The patient was discharged with instructions for intermittent self-catheterization (two to three times daily) and close follow-up at the nephrology and urology outpatient clinics. Four weeks later, the voiding dysfunction resolved completely, and the patient was able to void spontaneously without the need for self-catheterization. On follow-up, he did not report abdominal discomfort, urgency, increased frequency, or post-void dribbling.
Voiding dysfunction is a broad term used to describe poor coordination between the bladder muscle and urethra. Its causes vary and are classified as obstructive, infectious, inflammatory, iatrogenic, or neurologic, among others. Common causes include benign prostatic hyperplasia, prostatitis, cystitis, receiving anticholinergic or alpha-adrenergic agonist medications, and cortical, spinal, or peripheral nerve lesions. A comprehensive history, physical examination, and selected diagnostic testing should identify the cause of voiding dysfunction in most cases .
Herpes zoster is an uncommon cause of voiding dysfunction. It was first reported by Davidsohn in 1890 [6,7]. In 2002, Chen et al. reviewed 423 cases of herpes zoster in a large university-affiliated medical center in Taiwan, finding 17 (4.02%) with voiding dysfunction attributed to herpes zoster. Urination difficulty found in 12 (70.6%) of those 17 patients was clinically classified as cystitis-associated voiding dysfunction. Notably, more than 25% of those with herpes zoster involving lumbosacral dermatomes developed voiding dysfunction .
Three primary mechanisms have been described in the etiology of voiding dysfunction associated with sacral herpes zoster. They differ in clinical presentation and course progression. One is ipsilateral hemi-cystitis in which the virus directly invades and replicates in the bladder wall, usually concurrent with the skin rash, sometimes producing dysuria, hematuria, increased frequency, and rarely urinary retention. Another is neuritis-associated voiding dysfunction (flaccid bladder) in which bladder atonia is triggered by an interruption in the detrusor reflex. Detrusor areflexia, triggered by VZV spreading to the peripheral nerves, the sacral motor neurons, or their roots, can be confirmed through urodynamic studies. It typically presents as acute urinary retention four to nineteen days after the skin rash, and the clinical course can last four to eight weeks. Finally, myelitis-associated voiding dysfunction (spastic bladder) is less prevalent; the majority of patients achieve complete recovery after a few weeks [6,8,9].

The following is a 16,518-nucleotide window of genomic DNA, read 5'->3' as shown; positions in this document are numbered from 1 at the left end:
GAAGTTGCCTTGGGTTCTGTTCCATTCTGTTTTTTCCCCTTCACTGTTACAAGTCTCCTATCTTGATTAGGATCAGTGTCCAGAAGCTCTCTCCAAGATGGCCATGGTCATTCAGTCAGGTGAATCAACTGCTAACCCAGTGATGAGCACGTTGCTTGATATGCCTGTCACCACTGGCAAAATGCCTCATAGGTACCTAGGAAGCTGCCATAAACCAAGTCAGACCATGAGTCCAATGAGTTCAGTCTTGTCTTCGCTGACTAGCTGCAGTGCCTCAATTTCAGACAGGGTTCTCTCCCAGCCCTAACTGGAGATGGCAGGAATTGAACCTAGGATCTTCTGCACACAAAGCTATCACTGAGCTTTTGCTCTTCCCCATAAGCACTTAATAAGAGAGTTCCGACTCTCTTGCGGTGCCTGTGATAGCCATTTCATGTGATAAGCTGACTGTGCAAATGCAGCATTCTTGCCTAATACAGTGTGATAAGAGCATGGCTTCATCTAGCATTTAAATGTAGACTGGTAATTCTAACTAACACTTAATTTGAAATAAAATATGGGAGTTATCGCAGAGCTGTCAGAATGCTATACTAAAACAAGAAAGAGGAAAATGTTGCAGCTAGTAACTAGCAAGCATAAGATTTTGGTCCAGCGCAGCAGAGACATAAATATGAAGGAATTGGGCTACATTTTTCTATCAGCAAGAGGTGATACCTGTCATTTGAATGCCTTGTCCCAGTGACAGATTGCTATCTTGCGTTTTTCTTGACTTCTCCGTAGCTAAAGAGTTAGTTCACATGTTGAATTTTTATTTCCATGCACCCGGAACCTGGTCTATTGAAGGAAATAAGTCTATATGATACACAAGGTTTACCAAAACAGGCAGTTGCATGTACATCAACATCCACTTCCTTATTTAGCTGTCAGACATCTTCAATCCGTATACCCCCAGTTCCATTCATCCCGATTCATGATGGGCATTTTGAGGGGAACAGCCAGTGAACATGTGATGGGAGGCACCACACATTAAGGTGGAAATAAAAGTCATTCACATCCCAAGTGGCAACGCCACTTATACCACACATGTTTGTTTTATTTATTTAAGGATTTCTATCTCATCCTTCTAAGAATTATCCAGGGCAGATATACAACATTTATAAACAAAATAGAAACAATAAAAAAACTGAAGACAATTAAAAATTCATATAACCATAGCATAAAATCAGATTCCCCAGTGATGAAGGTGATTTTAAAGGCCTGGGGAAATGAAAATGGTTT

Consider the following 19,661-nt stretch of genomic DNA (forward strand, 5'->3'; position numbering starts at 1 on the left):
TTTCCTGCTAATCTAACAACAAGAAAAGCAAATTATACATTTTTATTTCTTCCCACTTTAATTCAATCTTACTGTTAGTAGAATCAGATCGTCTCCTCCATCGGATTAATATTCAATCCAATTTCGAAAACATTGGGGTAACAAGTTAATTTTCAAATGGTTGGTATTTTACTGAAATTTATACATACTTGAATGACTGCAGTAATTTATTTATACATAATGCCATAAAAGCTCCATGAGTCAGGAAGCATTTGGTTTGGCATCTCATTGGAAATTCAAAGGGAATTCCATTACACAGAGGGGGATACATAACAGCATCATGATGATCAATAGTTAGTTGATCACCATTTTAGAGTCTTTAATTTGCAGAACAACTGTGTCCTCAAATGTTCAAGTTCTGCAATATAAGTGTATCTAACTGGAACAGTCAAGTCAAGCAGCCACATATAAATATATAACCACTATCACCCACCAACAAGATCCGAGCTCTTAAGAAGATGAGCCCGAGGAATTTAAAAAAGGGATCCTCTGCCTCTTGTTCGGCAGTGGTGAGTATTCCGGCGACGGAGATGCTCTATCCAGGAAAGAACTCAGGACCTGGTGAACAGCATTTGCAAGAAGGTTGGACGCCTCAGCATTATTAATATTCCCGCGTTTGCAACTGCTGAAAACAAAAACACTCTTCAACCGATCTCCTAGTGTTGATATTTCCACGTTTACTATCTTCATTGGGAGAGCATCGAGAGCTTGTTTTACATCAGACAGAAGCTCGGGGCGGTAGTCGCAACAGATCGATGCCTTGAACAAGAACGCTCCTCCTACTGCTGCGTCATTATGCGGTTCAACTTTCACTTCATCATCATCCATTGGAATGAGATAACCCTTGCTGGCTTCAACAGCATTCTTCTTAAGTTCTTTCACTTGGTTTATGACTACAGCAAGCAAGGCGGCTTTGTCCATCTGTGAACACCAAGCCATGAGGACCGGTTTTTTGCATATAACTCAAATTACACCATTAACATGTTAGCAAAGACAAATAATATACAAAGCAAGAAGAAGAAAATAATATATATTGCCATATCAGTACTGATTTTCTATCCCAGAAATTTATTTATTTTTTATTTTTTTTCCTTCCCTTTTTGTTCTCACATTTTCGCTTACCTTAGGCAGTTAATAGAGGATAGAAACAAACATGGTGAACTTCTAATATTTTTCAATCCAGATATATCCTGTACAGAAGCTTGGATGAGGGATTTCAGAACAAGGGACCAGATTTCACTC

Non-sacral herpes zoster can also be associated with voiding dysfunction, especially when it directly involves the upper lumbar vertebra (L1-L2). Dales and Wilson suggested a mechanism by which herpetic infection of the upper lumbar segments spreads to the adjacent spinal cord and involves the sympathetic motor fibers to the bladder trigone. Urine retention associated with L1-L2 infection was a possible result of trigone paresis . Our patient’s neuritis-associated voiding dysfunction (flaccid bladder) was most probably the result of S2 dermatomal involvement; trigone paresis is another possible cause, given the L1-L2 dermatomal involvement.
Recovery from herpes-zoster-associated voiding dysfunction can usually be achieved by treating the viral infection, performing intermittent self-catheterization, and controlling pain if required. Complete recovery spans up to 10 weeks [8,11].
Antiviral therapy must be initiated in all immunocompromised patients with herpes zoster, even if presentation is more than 72 hours after onset. Intravenous acyclovir therapy is an effective therapeutic approach in these cases . Immunocompromised patients are particularly susceptible to increased risk of herpes zoster as a result of reduced T-cell-mediated immunity, which predisposes patients to repeated episodes of herpes zoster infection with unconventional clinical presentations and VZV-related complications such as cutaneous dissemination and visceral organ involvement [4,13].
Awareness and vigilance are vital when addressing herpes zoster because visceral organ involvement such as voiding dysfunction must be promptly recognized for proper diagnosis and management, especially in immunocompromised patients. Voiding dysfunction is a rare but important complication of lumbosacral herpes zoster, and it has a variety of mechanisms. In cases of urinary retention, an effective treatment plan includes antiviral therapy, urethral catheterization in the acute setting, and a course of intermittent self-catheterization in the out-patient setting. Because herpes-zoster-associated voiding dysfunction runs a relatively short and benign course in most cases, major urological symptoms will resolve if other causes are ruled out.
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Herpes-Zoster-Associated Voiding Dysfunction in an Immunocompromised Patient
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Cite this article as:
Alalwan A A, Ali A (June 06, 2020) Herpes-Zoster-Associated Voiding Dysfunction in an Immunocompromised Patient. Cureus 12(6): e8469. doi:10.7759/cureus.8469
Received by Cureus: May 18, 2020
Peer review began: May 25, 2020
Peer review concluded: May 29, 2020
Published: June 06, 2020
© Copyright 2020
Alalwan et al. This is an open access article distributed under the terms of the Creative Commons Attribution License CC-BY 4.0., which permits unrestricted use, distribution, and reproduction in any medium, provided the original author and source are credited.
This is an open access article distributed under the terms of the Creative Commons Attribution License, which permits unrestricted use, distribution, and reproduction in any medium, provided the original author and source are credited.